In-Person Appearances at Community Events Resume

(Carefully and Safely) after Pandemic Hiatus!

With the easing of pandemic-related restrictions, the District is again supporting and participating, with the utmost care and safety, in some community events in-person as the year progresses. We will also be seeking to provide in-person presentations and workshops about water supply and water conservation. We are always open to providing virtual or on-line presentations, as well.

One of the first “live” events to occur this summer was “National Night Out” in Alhambra, where the District supported the public safety event with a booth and water conservation and education materials. We look forward to seeing you in person, to introducing you to H2Owl and talking more about water issues! Please let us know about speaking opportunities and other events we might support with water education materials and our kid-friendly mascot. Please contact Evelyn Reyes at either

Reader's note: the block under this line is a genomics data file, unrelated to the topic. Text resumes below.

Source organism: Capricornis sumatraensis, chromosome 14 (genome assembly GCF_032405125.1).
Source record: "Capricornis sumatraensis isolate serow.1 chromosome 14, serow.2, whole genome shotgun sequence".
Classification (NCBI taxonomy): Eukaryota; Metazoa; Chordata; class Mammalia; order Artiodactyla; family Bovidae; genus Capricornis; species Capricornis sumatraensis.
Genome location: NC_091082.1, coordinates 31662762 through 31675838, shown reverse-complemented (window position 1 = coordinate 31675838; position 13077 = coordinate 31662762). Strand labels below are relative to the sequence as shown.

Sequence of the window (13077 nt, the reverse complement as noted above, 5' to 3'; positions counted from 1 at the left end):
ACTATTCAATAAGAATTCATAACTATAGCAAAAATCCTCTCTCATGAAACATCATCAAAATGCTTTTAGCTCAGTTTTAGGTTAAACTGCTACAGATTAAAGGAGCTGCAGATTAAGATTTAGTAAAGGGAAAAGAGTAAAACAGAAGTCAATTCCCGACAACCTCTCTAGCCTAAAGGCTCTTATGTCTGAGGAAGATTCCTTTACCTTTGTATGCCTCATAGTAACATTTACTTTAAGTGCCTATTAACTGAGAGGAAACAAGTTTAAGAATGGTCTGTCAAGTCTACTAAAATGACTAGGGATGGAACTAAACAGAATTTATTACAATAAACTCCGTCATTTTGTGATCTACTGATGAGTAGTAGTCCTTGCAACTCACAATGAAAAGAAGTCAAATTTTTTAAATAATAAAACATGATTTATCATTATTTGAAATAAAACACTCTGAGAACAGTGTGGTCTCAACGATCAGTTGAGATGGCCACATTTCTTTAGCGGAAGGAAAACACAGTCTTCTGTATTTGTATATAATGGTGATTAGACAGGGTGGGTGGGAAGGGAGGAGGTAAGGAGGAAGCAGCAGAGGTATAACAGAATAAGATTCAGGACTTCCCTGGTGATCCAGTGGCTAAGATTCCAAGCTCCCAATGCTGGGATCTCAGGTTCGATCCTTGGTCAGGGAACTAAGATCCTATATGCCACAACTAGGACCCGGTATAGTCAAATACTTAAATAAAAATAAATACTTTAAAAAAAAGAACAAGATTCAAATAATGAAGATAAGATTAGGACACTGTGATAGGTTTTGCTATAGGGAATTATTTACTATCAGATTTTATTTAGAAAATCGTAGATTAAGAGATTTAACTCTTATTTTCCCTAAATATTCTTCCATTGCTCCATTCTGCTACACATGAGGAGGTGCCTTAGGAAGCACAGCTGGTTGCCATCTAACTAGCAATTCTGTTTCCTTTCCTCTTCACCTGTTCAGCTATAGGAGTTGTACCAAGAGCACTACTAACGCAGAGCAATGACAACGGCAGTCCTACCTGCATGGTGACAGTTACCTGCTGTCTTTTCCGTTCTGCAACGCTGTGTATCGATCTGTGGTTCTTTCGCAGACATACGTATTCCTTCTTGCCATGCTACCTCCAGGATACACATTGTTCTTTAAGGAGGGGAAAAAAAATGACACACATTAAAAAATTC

626-969-7911 or ereyes@sgvmwd.com. 




O.W.L. Grant Program for Schools and Non-Profit Organizations

The Opportunities for Water Leadership Grants (O.W.L.) are available! The Grant Program is a great way to aid educational events such as Earth Day festivals (outdoors or virtual/on-line), re-landscaping projects, waterway cleanups, tree plantings, school projects, conservation curriculum, and other civic, volunteer activities. 

The grants range from $200-$2,000 for local, creative water conservation projects. The District welcomes creative ideas from schools and non-profit organizations. We are happy to provide technical assistance to help you complete the grant application.